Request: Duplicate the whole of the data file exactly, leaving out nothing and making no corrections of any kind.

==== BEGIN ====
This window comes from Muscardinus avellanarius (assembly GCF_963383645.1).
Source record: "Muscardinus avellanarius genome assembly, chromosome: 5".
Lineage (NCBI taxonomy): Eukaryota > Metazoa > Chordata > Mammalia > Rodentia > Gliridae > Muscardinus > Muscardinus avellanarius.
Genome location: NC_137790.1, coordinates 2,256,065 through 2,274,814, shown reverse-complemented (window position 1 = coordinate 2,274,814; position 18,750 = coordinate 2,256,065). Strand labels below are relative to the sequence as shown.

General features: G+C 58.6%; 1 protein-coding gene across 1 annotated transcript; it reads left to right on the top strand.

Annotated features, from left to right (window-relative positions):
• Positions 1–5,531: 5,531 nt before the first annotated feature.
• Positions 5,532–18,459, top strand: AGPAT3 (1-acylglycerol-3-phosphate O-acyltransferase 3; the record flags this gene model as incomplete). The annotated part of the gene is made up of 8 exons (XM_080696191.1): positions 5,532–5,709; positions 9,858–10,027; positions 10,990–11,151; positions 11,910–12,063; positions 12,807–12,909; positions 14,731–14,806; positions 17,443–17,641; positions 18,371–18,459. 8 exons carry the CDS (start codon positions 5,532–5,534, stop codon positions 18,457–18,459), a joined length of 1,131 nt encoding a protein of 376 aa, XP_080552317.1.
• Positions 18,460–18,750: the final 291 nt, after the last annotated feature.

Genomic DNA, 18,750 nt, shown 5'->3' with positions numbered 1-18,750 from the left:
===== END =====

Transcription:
This window comes from Muscardinus avellanarius (assembly GCF_963383645.1).
Source record: "Muscardinus avellanarius genome assembly, chromosome: 5".
Lineage (NCBI taxonomy): Eukaryota > Metazoa > Chordata > Mammalia > Rodentia > Gliridae > Muscardinus > Muscardinus avellanarius.
Genome location: NC_137790.1, coordinates 2,256,065 through 2,274,814, shown reverse-complemented (window position 1 = coordinate 2,274,814; position 18,750 = coordinate 2,256,065). Strand labels below are relative to the sequence as shown.

General features: G+C 58.6%; 1 protein-coding gene across 1 annotated transcript; it reads left to right on the top strand.

Annotated features, from left to right (window-relative positions):
• Positions 1–5,531: 5,531 nt before the first annotated feature.
• Positions 5,532–18,459, top strand: AGPAT3 (1-acylglycerol-3-phosphate O-acyltransferase 3; the record flags this gene model as incomplete). The annotated part of the gene is made up of 8 exons (XM_080696191.1): positions 5,532–5,709; positions 9,858–10,027; positions 10,990–11,151; positions 11,910–12,063; positions 12,807–12,909; positions 14,731–14,806; positions 17,443–17,641; positions 18,371–18,459. 8 exons carry the CDS (start codon positions 5,532–5,534, stop codon positions 18,457–18,459), a joined length of 1,131 nt encoding a protein of 376 aa, XP_080552317.1.
• Positions 18,460–18,750: the final 291 nt, after the last annotated feature.

Genomic DNA, 18,750 nt, shown 5'->3' with positions numbered 1-18,750 from the left: